The Parker County commissioners approved authorization to allow bids for the sale of the County Attorney’s Office building, 101 N. Main St., which includes a lease of county property for parking purposes at a special called meeting Monday morning.
“We made this decision a long time ago, well I did. I’ve been wanting to sell it because it’s part of the revitalization of downtown,” County Judge Pat Deen said. “I think you can revitalize this area and stimulate the sales tax rate.”
The parking lease will be included in the sale of the county attorney’s office.
There was some debate on the leasing of the parking spaces, but a motion to approve was made by Precinct 4 Commissioner Steve Dugan and passed unanimously.
The motion approved parking not to exceed 30 spaces, which is within the lot at the corner of York Avenue and Spring Street, with the purchase of the building.
“The parking is to be established by the business that buys the building with no fences or barriers; only with signage saying it’s leased property for their parking. [It will be] three-year leases with two renewals if it’s agreeable to both parties,” Dugan said. “I think it should be offered 24/7 and if they’re going to use it less, then that’s fine, but I think the value of it should be established on 24/7 [use]. If we were in a real need of the space to ourselves, it would be a different story, but I think it’s valuable for us to offer that on the 24/7 basis if we want the potential full value of our building.”
The motion also included that is is assignable.
“The only individual who can acquire this lease are individuals that are purchasing the building and using it only for the purposes of the building,” County Attorney John Forrest said. “We’re not going to restrict anyone from parking in the other areas. This is just specific to the sale of the building. There are two different entities that are interested [in the purchase], but that’s not to say there aren’t others out there that might be interested. But without parking, they would not be interested.”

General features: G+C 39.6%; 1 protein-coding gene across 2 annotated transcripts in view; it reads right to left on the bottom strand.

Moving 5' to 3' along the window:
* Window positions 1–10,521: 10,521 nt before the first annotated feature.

Forrest said the reconfiguration of the square in the works by the city of Weatherford could impact continued need for parking in the future, but for now they need to have these spaces to lease with the sale of the building.
The project, Heritage Square Weatherford, was divided into three phases to divert thru-traffic away from the downtown area and move truck traffic to the Ric Williamson Memorial Highway outer loop, according to the city’s project website. In 2018, $11.5 million was awarded to the city of Weatherford with partnership from the North Central Texas Council of Governments and the Texas Department of Transportation for northern bypass only. This year engineers will begin a year-long process to determine schematic configuration for the northern bypass and in 2020 construction is expected to begin. Beyond 2020 has been undetermined at this time because funding has not been acquired, but the city is continuing to pursue funding options.
“The business district down in the square continues to grow and they’re getting more and more of these events, so I think we just want to make sure they have those protected spots as that capacity continues to fill,” Deen said.
With the motion being approved, the county will now begin the appraisal process for the parking spaces.